It is her eyes, he realizes when she stops and sits before him. Tauriel's eyes are old and weary and filled with endless pain. Yet she does not seem as unhappy as Legolas expected; if anything she almost seems at peace.

“I worried when you did not return to Mirkwood,” Tauriel says, taking the elf's hand between her own. “I feared that you were brooding on what happened and I need you to know that I don't blame you for anything. My heartbreak is no fault of yours.”

“Of course it's not my fault. It's Kíli's,” Legolas replies with a frown. “I should have killed him when we first captured Thorin's company in Mirkwood. Then he could not have stolen your love away.”

“Do not say that!”

Tauriel nearly shouts the words, her anger making Legolas jerk back. But before he can storm out in a righteous fury, the elfine's voice softens apologetically.

“Please, you must not say that. We are not murderers and I would not have you stain you hands for me. Indeed, your anger is misguided for you should not blame Kíli either. I offered my heart freely and while I thought we'd have more time, I have come to terms with the consequences of my choice. For I love Kíli still and I cannot regret it, no matter how deeply his loss has damaged me."

Legolas doesn't understand it. Tauriel should be angry. She should hate Kíli as much as he does for ripping her heart to pieces when he died. This calm acceptance makes no sense at all.

So the elf says nothing for fear of saying the unforgivable and yet Tauriel must read his refusal in his eyes.

“Please try to forgive him,” she murmurs. “You are my friend and I want you to be happy; this resentment is a burden that hurts you needlessly. I want you to love without reservations; when you meet someone who makes your spirit sing as mine did for Kíli, please do not let my fate turn your heart aside.”

“I promise I will try,” Legolas says. That's the best he can offer when he's pretty sure that Tauriel has gone crazy, like I could ever forgive Kíli for all the pain he's caused.

After this conversation, the elf is only too glad to leave Lothlórien again. The itch of danger between his shoulder blades is less disturbing than the elfine's haunted eyes. Her gaze reminds him of his father after his mother fell at Angmar and Legolas never wants to relive those awful days. Love can't be worth such pain.

The elf spends the remainder of his journey brooding – on Tauriel, on his father, on the tale of Lúthien – and by the time he arrives in Rivendell, Legolas has decided that he'd prefer to never love at all. He can't risk it; he won't risk it and Tauriel will just have to understand.

So Legolas puts all thoughts of love from his mind and spends the evening drinking with Elladan and Elrohir, the twins having arrived home some weeks before. Elrohir promised him a bottle of Firewine and he delivers, the three elves swapping stories and reminiscence late into the night.

Thus the elf is a little grumpy when Elrond summons him to council soon after sunrise and his mood is understandable – no one should have to get up early after drinking Firewine all night. The arrival of Gimli son of Glóin to the breakfast table only adds to his irritation and when Legolas catches the dwarf's eye, he nearly chokes upon his sneer.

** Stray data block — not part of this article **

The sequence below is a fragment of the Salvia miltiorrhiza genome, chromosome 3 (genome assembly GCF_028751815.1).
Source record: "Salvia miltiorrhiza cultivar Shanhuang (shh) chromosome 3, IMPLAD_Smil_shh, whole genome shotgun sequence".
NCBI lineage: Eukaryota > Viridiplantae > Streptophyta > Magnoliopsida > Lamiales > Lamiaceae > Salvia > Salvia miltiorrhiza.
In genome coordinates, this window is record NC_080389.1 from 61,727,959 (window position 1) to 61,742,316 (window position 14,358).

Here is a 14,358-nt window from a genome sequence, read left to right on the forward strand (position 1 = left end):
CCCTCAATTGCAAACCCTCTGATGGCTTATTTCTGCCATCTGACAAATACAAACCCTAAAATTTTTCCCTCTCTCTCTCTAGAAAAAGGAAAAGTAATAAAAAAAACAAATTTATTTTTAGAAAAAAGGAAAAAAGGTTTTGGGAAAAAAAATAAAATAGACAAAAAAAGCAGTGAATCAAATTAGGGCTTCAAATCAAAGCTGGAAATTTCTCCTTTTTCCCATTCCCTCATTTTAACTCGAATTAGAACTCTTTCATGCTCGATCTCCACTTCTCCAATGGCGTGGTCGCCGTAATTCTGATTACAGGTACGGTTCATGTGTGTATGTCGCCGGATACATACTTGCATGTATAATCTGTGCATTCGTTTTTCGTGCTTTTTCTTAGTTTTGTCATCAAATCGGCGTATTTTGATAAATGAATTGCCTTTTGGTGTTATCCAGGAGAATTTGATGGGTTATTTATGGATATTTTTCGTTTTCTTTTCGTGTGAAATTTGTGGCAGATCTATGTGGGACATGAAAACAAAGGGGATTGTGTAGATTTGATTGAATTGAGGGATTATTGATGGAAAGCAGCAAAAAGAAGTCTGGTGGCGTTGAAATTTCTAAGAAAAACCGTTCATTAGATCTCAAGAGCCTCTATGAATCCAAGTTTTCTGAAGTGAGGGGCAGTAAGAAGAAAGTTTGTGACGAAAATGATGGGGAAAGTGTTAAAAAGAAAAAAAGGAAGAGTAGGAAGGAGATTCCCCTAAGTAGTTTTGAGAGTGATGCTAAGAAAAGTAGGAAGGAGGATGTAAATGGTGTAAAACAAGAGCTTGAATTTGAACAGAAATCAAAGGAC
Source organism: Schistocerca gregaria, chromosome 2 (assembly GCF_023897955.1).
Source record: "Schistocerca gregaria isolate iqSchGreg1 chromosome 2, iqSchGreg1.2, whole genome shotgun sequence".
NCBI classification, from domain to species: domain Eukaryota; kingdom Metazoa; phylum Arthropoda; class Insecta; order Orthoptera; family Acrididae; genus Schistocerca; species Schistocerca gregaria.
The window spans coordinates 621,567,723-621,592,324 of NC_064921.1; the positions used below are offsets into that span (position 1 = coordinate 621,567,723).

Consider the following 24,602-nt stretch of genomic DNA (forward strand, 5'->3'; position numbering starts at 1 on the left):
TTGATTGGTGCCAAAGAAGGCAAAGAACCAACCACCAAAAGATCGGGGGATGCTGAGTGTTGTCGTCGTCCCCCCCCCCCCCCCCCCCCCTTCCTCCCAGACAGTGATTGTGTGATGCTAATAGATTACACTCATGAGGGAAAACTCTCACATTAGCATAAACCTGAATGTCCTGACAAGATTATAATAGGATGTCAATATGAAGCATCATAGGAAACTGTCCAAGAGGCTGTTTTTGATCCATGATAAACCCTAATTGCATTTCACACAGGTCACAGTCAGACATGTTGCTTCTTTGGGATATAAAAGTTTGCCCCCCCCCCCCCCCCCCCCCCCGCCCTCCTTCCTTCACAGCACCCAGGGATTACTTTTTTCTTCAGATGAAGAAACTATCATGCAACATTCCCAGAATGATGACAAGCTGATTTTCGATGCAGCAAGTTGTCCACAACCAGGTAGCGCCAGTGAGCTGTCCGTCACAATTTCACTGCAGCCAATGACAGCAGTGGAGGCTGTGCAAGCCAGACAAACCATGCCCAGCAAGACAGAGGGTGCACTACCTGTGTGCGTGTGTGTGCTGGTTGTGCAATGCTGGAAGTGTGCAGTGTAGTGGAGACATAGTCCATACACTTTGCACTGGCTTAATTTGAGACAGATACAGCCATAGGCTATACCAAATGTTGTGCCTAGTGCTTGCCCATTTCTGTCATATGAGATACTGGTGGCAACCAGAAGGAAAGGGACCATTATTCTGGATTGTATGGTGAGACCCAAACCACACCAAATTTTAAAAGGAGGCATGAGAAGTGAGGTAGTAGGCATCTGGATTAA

But Aragorn is there to run interference and Legolas makes it to the council without insulting Elrond's guests, no matter how tempting it might be. Once there, the elf soon has more important things to think about because the One Ring has been found and Sauron will drown Middle Earth in blood in order to claim his prize again.

The Ring is an evil that cannot be contained or turned to better purpose. It can only be destroyed in the fires of Mount Doom. But the other members of Elrond's council don't seem to understand the obvious. Boromir of Gondor wants to use the Ring against its master, Gimli is actually stupid enough to think that common steel might destroy it, and while Aragorn could take charge, he's too busy pining after Arwen Evenstar.

It's enough to make Legolas sick. He should just take the Ring himself. It's not as though any of these people lead worthwhile lives. They are mortal. If they fall now or in two decades what difference does it make? No one will remember them after a couple centuries.

Besides, Gimli son of Glóin may not be Kíli, but sinking a blade into his stomach seems like a fine revenge right now.

So Legolas' hand is inching toward his blade when one of the hobbits stands up and volunteers to take the Ring to Mordor, his words cutting through the chaos like an icy wave. Suddenly the elf wonders what the hell he's doing; he may despise dwarves but Tauriel was right and he's not a murderer. Legolas does not want to cross that line.

The other members of Elrond's council appear to be coming to similar realizations, weapons sheathed and fists unclenched. Their anger has no place here and the elf cannot help but wonder if the One Ring was to blame. If it was then it is even more powerful than the legends say and when Aragorn pledges his sword to Frodo's cause, Legolas does the same. The hobbit will need all the help that he can get in order to reach Mordor safely and if the elf's bow could mean the difference between defeat and victory then he must offer it.

Of course, that doesn't mean Legolas is happy when Gimli volunteers his axe as well.

The elf doesn't know the dwarf and he doesn't want to. He doesn't trust Gimli as far as he can throw him – maybe three feet on a good day – and no matter what happens over the course of their journey, he is certain that won't change.

Because Legolas has hated Kíli and his kin for sixty years. The emotion is older than Frodo and most of his companions and while he will force himself to work with Gimli for the sake of Middle Earth, he will not do it gracefully. Indeed, Legolas intends Gimli to know exactly what he thinks of the dwarf and all his kindred and should Gimli fall in battle, the elf will not weep for him.


End



In my head, Legolas and Gimli proceed to have the most epic romance ever after this.